Shopify Inc. (TSX:SHOP)(NYSE:SHOP) is arguably one of the best growth plays on the TSX, but after more than doubling over the past year, hitting a ceiling of resistance around $130, does it make any sense to add shares to your portfolio? Or is it time to take profits off the table and run? Despite still not being profitable, many investors are flocking to the e-commerce giant because of its ridiculously strong subscriber growth momentum, which looks as though it can’t be stopped. Sooner or later, the company will chalk up a profit, and once it does, earnings could surge into…
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Shopify Inc. (TSX:SHOP)(NYSE:SHOP) is arguably one of the best growth plays on the TSX, but after more than doubling over the past year, hitting a ceiling of resistance around $130, does it make any sense to add shares to your portfolio? Or is it time to take profits off the table and run?
Despite still not being profitable, many investors are flocking to the e-commerce giant because of its ridiculously strong subscriber growth momentum, which looks as though it can’t be stopped. Sooner or later, the company will chalk up a profit, and once it does, earnings could surge into the atmosphere.
Why do subscriptions keep soaring?
The management team keeps making the lives of its current users easier. The R&D team continues to innovate, and that’s a major reason why merchants choose to stick with the Shopify platform, even though they’re free to ditch it and opt for a competitor’s platform. Shopify doesn’t need to lock in its subscribers in for the long term; the continuously improving product is the durable competitive advantage, which is how it should be for a fast-growing tech company.
Shopify doesn’t just provide an intuitive platform for merchants to sell their items online; it also offers a wide range of tools that were designed to help its merchants’ businesses thrive.
It’s clear that subscribers love Shopify, and as the company continues to add new features, more small- and medium-sized business owners will be signing up. Over half a million businesses use Shopify, and these numbers are rising at a ridiculous rate.
What about the risks?
Valuation has become a major concern of late. Shares of Shopify may have crossed the line between investment and speculation. Although the growth prospects are very real, it appears that shares have run ahead of reality, and that means the stock is at risk of a correction if anything short of exceptional is delivered in a future quarterly report.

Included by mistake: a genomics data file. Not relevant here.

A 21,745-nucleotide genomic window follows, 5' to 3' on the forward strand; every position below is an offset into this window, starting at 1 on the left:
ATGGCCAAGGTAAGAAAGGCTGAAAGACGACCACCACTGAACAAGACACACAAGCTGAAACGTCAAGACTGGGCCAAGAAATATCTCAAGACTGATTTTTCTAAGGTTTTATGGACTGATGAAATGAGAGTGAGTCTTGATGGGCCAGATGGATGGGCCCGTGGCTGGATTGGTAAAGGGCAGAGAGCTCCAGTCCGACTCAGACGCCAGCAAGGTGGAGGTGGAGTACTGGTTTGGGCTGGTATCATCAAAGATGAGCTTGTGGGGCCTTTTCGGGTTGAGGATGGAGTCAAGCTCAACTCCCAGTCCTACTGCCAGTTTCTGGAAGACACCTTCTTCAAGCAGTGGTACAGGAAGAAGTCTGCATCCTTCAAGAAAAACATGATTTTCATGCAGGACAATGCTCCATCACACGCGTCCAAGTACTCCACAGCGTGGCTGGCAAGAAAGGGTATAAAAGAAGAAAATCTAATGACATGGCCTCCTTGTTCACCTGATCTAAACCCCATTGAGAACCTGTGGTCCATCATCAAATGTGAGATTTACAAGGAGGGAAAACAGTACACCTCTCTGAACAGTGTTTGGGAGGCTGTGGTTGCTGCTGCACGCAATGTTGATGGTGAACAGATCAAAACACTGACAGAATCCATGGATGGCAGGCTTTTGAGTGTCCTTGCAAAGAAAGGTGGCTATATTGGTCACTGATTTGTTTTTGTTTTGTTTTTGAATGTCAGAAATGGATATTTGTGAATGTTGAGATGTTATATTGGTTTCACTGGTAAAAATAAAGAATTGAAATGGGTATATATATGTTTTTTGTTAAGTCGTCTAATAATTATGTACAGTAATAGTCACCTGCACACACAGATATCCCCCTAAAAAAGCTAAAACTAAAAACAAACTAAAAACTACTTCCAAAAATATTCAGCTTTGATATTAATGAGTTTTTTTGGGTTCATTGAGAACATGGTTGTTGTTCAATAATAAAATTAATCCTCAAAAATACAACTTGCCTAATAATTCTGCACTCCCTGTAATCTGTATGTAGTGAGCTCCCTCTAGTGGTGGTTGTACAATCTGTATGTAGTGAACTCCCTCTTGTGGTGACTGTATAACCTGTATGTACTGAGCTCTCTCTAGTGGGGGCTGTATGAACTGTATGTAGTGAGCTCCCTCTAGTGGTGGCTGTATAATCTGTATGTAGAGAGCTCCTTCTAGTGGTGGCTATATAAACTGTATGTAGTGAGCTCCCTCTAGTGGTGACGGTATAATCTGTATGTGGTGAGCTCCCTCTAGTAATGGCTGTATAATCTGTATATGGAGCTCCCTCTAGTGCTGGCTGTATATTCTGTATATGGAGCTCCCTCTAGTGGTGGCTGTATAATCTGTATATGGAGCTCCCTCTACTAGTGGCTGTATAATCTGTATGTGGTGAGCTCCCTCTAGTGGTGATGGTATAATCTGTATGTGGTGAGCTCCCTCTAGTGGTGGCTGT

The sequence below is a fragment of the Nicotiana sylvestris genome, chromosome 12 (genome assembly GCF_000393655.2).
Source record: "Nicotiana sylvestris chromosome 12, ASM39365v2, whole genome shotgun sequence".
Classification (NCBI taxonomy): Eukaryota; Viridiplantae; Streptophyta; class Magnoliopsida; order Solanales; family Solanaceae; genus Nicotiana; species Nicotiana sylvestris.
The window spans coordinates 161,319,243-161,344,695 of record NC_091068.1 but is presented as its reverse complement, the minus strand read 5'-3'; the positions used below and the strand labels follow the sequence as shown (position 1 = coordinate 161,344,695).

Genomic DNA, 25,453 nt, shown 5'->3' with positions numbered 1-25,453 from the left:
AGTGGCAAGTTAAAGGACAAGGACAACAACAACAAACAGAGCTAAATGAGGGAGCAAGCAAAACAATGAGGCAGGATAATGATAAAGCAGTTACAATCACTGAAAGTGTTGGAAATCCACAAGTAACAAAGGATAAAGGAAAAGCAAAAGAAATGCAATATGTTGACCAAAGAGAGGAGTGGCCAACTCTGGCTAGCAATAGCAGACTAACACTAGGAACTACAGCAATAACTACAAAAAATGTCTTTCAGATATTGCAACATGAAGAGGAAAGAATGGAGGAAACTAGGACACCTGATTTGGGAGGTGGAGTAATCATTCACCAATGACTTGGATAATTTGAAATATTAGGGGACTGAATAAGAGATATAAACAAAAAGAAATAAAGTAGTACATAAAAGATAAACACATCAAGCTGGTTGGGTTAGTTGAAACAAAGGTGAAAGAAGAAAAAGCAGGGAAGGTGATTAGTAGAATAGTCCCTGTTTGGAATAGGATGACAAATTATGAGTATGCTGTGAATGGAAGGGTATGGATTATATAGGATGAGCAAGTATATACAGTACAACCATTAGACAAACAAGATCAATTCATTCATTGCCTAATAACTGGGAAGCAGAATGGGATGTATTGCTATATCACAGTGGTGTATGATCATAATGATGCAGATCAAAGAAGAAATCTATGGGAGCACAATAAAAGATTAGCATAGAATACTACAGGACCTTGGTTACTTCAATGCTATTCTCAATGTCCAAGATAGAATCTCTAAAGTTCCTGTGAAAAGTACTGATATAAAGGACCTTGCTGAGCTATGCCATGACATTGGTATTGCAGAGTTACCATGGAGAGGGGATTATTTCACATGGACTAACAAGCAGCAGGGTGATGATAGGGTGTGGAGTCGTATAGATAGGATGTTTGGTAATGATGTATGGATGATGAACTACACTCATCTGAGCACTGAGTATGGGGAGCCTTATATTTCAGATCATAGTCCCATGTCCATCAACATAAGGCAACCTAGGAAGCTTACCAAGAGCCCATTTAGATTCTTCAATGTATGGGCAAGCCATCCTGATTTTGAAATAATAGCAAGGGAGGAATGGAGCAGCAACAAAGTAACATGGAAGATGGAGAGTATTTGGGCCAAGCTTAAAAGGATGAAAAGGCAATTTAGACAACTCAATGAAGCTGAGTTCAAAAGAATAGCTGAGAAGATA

Could competition be an issue?
Shopify’s month-to-month pricing shows the company’s incredible ability to please its customers, but it’s really a doubled-edged sword. Since Shopify doesn’t lock down a majority of its subscribers to long-term contracts, in theory, subscribers could suddenly start leaving if another innovative e-commerce platform suddenly became available.
Sure, Shopify has received rave reviews and is arguably the best platform available to small- and medium-sized businesses at this point in time, but competition is picking up as more small businesses opt to go digital. Shopify’s moat is its ability to innovate and deliver a service that’s head and shoulders above its competition. This moat is definitely wide now, especially after the Amazon.com, Inc. partnership, but investors should take note of what the competition is up to since the industry changes rapidly.
Shopify is still in the very early stages of its growth cycle, but the value to be had at current levels is suspect. There’s going to be a lot of volatility in the coming years, but if you’re comfortable with that, then you may want to buy shares on major dips.
Shares could continue to rally from here; however, as a prudent investor, I’d much rather wait for a margin of safety than bet on a high flyer after an impressive run. If you already own shares, it certainly can’t hurt to take some profits off the table.
Stay smart. Stay hungry. Stay Foolish.
You've probably never even heard of this up-and-coming e-commerce powerhouse headquartered in Eastern Ontario...
But, despite coming public just last year, it’s already helping the likes of Budweiser... Tesla... Subway... and Red Bull move $9.9 BILLION (and counting) worth of goods online each year.
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Fool contributor Joey Frenette has no position in any stocks mentioned. David Gardner owns shares of Amazon. Tom Gardner owns shares of Shopify. The Motley Fool owns shares of Amazon, Shopify, and SHOPIFY INC. Shopify is a recommendation of Stock Advisor Canada.